The Psychology Edit January 2024

Happy New Year!
I have been contemplating what is most important as we enter this new year, and I believe that above all else, it is healthy relationships that matter most.
Many people think that the best relationships should happen naturally. In reality, healthy relationships don’t just happen, they require consistent, meaningful work in three specific categories. This is true for all relationships—partnerships, friendships, parents, children, and all others that matter to you.
The first of the relationship cornerstones is communication. This is probably the most obvious, but still remains elusive in so many relationships. We may be afraid to share true feelings because of worry it will hurt or anger the other, or risk making oneself vulnerable. However, poor communication—even with the intention of avoiding pain, erodes a relationship and drives distance between people.
What to do: Commit to overcoming the communication gap. If it is too difficult to begin by speaking directly, start with an email, text or even a written letter. If you’re not sure what to say, begin by speaking with love and compassion (not anger) and visualize the conversation as a bridge between you and the other person.
The next cornerstone is compromise–difficult for almost everyone because it is always much easier to see one’s own perspective as correct and the other person’s as wrong. Yet, without leaving space for the other person’s point of view to be valid, it is close to impossible for a relationship to thrive.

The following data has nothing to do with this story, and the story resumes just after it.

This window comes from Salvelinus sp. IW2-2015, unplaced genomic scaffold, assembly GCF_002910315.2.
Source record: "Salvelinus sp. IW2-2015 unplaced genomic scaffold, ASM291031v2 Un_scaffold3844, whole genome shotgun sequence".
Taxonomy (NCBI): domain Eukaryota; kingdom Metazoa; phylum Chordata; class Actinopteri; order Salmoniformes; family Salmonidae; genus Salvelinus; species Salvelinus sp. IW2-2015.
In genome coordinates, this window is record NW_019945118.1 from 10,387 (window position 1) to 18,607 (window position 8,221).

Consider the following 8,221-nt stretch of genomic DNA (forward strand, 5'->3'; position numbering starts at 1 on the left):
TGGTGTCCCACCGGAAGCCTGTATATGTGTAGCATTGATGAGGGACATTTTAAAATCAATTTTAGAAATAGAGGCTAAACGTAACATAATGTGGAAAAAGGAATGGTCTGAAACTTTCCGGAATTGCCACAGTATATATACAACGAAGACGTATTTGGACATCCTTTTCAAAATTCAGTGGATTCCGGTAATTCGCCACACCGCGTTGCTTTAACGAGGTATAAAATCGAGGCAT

What to do: Practice saying the words ‘maybe you’re right’, ‘you have a good point’, ‘I’ll think about that’ and ‘tell me more’. Remember that in almost all cases, there are at least two very legitimate perspectives on every problem or fight, and both can be correct. When you are able to have the generosity to see the perspective that is not your own, the relationship will immediately grow stronger and healthier.
The final cornerstone to strong relationships is forgiveness. Human beings are imperfect, and as such, prone to making mistakes. Some errors in a relationship can’t and shouldn’t be forgiven, but in most cases, forgiveness is a necessary part of every healthy relationship.
What to do: Ask yourself whether you would hope and expect to be forgiven for the thing that you’re struggling to forgive—if the answer is yes, perhaps you should find it in you to offer forgiveness. Forgiveness doesn’t have to happen all at once. If the relationship is worth it, you can work towards it, allowing yourself to forgive a little more each day.
I wish you strong, healthy relationships in this new year and the resilience it takes to nurture them!